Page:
Indians pay tribute to Mahatma Gandhi on 75th anniversary of his killing

Modi praises symbol of non-violence, who was assassinated in New Delhi in 1948

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Indian Prime Minister Narendra Modi led the nation on Monday in paying tribute to Mahatma Gandhi on his the 75th anniversary of his death, which is marked as Martyrs' Day.

Gandhi, a global icon of non-violence and peace, was assassinated by Nathuram Godse and his militant Hindu group, on January 30, 1948, months after India gained independence from British colonial rule.

He was 78 years old.

Mr Modi paid tribute to Gandhi — often referred to as Bapu, meaning father — remembering him and his sacrifices for the country.

“I bow to Bapu on his Punya Tithi [death anniversary] and recall his profound thoughts. I also pay homage to all those who have been martyred in the service of our nation,” Mr Modi said on Twitter.

“Their sacrifices will never be forgotten and will keep strengthening our resolve to work for a developed India.”

The Hindu nationalist leader, India’s President Droupadi Murmu and top officials, including Mr Modi’s cabinet colleagues, laid floral wreaths at the Gandhi memorial in New Delhi.

Mr Modi regularly talks about Gandhi’s influence on his life and invokes the independence leader's name globally to promote non-violence and peace.

But critics say after Mr Modi’s rise to power in 2014, Hindu right-wing groups as well as Mr Modi’s party members have attempted to lionise the assassin.

Several temples have cropped up across India, where supporters of Godse hold regular prayers and mark the day as Valour Day.

Many in India consider Godse a hero, while branding Gandhi a traitor.

Members of All India Hindu Mahasabha distributed sweets and prayed at the temple dedicated to the assassin.

They have in the past re-enacted the killing by shooting at Gandhi’s effigy filled with fake blood, triggering outrage.

“We worship Godse because we believe what he did was the revenge for the murder of those who died during the partition,” Ashok Sharma, the vice president of All India Hindu Mahsabha, told The National. “Gandhi was responsible for the partition 75 years ago. We all knew this but now the whole world knows about Godse's contribution to this country.”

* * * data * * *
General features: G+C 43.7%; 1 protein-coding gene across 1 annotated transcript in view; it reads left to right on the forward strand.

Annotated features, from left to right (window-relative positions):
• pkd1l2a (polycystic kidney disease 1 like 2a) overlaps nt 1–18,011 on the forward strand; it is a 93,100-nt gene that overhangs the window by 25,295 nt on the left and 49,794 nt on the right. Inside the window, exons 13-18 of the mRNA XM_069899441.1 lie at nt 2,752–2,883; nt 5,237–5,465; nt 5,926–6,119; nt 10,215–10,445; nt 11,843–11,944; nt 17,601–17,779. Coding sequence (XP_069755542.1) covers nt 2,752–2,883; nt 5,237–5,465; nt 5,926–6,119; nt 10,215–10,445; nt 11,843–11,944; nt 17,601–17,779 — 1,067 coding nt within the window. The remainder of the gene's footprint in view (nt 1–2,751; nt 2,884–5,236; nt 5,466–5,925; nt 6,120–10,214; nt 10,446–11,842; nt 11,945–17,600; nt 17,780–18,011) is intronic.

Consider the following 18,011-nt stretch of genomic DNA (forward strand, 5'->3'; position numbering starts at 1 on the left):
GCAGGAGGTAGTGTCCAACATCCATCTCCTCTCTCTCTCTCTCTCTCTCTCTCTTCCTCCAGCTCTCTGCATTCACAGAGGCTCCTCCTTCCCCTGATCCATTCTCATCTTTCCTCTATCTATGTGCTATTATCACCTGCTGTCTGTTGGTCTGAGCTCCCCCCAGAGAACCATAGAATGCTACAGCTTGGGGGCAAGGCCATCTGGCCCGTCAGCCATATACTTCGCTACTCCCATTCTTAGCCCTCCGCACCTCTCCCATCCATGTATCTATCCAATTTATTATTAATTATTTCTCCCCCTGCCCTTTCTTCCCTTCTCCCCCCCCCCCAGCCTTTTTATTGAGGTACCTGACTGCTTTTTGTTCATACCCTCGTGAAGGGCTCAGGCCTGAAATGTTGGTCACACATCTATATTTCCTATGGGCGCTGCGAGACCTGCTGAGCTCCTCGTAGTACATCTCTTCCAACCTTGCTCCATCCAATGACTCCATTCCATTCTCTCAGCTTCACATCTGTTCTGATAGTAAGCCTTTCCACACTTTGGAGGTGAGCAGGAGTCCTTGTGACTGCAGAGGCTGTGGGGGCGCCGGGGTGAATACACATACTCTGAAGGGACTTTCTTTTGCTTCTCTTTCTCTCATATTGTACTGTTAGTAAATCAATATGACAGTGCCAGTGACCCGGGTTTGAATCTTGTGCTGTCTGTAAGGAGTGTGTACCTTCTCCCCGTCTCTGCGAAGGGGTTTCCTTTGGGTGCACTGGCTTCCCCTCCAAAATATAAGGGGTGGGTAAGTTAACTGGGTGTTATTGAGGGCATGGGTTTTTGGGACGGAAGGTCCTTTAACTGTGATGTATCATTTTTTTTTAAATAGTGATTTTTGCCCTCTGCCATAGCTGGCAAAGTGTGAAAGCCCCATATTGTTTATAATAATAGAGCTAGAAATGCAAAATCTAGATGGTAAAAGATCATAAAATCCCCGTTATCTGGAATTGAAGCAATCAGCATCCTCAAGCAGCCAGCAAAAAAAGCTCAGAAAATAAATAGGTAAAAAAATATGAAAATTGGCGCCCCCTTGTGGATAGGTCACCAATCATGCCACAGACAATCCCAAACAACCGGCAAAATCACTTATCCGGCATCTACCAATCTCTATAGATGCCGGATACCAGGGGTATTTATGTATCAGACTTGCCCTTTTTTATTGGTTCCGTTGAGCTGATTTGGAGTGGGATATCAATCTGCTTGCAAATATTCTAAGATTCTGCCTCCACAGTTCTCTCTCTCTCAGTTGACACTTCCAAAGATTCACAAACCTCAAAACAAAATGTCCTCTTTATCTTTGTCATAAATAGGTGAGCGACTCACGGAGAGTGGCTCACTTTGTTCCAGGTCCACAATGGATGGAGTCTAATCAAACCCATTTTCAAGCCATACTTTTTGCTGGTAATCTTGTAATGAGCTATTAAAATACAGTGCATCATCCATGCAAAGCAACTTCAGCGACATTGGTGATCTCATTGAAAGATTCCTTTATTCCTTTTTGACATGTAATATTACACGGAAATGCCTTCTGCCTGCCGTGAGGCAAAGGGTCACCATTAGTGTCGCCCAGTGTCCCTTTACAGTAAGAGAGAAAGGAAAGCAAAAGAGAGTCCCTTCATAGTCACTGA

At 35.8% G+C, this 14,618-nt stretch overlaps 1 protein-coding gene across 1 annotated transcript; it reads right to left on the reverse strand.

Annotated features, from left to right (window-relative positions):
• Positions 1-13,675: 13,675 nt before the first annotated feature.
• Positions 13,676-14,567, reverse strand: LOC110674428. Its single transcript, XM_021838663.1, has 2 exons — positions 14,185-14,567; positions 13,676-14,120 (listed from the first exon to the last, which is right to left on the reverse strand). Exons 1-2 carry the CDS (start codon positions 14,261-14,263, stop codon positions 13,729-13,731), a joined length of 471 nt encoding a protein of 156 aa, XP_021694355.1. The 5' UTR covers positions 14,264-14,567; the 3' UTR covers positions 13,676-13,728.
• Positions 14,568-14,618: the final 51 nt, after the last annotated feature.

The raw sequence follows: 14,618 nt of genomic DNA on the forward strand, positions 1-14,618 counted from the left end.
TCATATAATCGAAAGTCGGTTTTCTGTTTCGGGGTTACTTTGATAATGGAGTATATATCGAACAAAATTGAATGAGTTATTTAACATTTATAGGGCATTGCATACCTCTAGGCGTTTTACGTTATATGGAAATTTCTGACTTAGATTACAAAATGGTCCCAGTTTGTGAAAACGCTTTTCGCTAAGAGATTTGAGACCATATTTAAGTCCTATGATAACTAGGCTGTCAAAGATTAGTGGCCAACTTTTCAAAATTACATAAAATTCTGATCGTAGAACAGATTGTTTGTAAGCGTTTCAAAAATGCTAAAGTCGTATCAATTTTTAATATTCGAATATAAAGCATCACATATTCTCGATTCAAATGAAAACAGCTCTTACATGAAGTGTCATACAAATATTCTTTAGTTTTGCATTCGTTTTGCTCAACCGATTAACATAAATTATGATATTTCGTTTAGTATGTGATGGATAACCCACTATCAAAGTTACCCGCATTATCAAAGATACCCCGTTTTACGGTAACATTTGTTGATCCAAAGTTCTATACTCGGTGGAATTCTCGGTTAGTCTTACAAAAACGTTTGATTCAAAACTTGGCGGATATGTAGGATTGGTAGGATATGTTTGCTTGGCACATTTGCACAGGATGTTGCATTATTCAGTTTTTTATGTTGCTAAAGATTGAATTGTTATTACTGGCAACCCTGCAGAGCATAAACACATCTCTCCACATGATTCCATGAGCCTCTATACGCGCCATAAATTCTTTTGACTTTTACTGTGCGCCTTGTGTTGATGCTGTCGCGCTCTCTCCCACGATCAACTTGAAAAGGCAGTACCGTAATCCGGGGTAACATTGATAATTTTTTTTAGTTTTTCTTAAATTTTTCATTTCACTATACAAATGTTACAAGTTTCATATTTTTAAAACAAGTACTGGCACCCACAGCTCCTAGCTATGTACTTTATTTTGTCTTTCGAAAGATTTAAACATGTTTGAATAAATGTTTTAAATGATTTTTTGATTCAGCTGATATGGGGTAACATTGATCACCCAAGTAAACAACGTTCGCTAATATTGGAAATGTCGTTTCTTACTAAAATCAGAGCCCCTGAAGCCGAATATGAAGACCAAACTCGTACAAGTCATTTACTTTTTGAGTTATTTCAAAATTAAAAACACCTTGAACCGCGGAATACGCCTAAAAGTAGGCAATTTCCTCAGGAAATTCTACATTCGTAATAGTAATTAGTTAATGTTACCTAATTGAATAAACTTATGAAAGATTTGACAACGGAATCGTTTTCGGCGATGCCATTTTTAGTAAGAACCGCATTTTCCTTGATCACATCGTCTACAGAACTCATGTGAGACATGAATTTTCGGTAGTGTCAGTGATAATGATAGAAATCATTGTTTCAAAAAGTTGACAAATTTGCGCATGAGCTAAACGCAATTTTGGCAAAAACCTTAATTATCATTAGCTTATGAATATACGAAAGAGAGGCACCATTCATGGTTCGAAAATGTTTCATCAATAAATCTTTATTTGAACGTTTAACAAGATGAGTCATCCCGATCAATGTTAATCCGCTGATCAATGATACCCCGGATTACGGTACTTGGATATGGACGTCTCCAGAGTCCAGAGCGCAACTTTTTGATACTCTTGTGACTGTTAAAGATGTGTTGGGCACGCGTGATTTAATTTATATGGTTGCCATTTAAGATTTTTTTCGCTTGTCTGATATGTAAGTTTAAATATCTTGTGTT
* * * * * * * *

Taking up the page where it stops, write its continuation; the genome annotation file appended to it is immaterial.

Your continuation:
Godse, then 37, had fired three bullets into Gandhi’s chest from a pistol as the popular leader stepped out of a multi-faith prayer in New Delhi. He died instantly, plunging the newly independent nation into weeks of grief and mourning.

More than a million people joined the funeral procession.

Godse was convicted of murder and hanged along with a co-conspirator Narayan Apte a year later.

His act had drawn widespread condemnation in India and revulsion for right-wing Hindu groups.

He joined Rashtriya Swayamsevak Sangh — a paramilitary Hindu volunteer group that believes in the supremacy of Hindus — at a young age.

RSS is the ideological fountainhead of Mr Modi’s Bharatiya Janata Party and he is a lifetime member of the group.

Just before the assassination, Godse had affiliated himself with Hindu Mahasabha, another right-wing organisation which aimed to turn India into a Hindu state.

Both RSS and Mahasabha lost ground after Gandhi’s assassination, with the Indian government briefly banning the RSS and Godse becoming one of the most despised figures in India.

The RSS distanced itself from the assassin.

But Gandhi's great-grandson says that the assassin's rehabilitation in recent years is driven by the Hindu hegemony that many fear has conquered Indian politics.

“Gandhi would have never, ever accepted what India is being turned into today — intolerant, vile and aggressive. A very brutal India is emerging,” Tushar Gandhi told The National.

“We have successfully created two Indias. For one India, Gandhi still remains the ideal but for the greater India, now Godse has become the greater patriot because that is the kind of India that is emerging.”

Updated: January 30, 2023, 11:10 AM